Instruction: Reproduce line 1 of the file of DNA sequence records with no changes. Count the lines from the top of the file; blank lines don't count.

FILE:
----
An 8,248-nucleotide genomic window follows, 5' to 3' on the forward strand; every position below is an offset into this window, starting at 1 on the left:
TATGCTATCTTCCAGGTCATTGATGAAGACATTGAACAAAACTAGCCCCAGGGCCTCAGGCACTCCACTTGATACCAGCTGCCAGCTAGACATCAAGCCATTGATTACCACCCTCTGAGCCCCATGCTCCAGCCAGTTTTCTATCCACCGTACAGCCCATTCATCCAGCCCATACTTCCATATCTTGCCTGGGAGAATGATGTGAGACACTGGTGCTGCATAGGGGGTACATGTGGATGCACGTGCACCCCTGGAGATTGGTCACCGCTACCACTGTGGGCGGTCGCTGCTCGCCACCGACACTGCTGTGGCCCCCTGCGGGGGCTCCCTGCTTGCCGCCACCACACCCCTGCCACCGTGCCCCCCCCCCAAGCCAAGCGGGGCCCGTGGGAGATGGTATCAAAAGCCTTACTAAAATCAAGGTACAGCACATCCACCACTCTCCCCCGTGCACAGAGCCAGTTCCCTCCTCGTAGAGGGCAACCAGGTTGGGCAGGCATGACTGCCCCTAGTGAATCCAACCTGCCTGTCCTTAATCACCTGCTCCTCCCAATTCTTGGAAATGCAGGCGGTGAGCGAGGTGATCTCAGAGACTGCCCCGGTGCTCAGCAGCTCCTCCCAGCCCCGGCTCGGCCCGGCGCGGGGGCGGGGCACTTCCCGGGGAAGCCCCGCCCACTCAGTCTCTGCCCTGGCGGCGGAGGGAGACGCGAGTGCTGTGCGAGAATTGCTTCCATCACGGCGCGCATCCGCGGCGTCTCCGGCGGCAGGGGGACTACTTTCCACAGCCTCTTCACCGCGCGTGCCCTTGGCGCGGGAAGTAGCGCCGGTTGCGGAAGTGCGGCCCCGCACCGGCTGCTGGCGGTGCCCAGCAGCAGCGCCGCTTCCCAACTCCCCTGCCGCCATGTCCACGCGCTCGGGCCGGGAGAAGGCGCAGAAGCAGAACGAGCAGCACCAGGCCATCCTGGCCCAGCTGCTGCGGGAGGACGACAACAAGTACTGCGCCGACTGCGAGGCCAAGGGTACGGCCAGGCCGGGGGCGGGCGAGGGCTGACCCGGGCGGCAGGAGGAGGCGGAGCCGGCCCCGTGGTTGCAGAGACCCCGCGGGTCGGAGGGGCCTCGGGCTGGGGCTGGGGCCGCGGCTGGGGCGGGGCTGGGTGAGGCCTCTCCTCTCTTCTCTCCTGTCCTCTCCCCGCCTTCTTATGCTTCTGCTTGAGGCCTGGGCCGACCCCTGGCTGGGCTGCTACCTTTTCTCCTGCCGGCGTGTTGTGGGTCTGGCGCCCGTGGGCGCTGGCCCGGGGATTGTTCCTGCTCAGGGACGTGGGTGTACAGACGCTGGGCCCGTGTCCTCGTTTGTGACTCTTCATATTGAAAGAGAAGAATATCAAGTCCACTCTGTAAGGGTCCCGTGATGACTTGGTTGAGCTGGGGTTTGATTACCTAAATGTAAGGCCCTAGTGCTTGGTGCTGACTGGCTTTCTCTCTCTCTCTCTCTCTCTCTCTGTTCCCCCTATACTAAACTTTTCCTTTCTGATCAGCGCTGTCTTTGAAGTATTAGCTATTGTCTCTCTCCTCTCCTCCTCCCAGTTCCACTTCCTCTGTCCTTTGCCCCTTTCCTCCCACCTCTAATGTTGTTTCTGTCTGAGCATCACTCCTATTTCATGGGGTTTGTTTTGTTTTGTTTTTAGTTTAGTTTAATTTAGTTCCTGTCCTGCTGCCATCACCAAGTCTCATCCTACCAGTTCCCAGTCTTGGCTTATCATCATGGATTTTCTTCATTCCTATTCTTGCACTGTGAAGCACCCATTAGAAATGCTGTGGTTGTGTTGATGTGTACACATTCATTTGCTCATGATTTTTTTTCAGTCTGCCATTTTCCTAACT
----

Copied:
An 8,248-nucleotide genomic window follows, 5' to 3' on the forward strand; every position below is an offset into this window, starting at 1 on the left: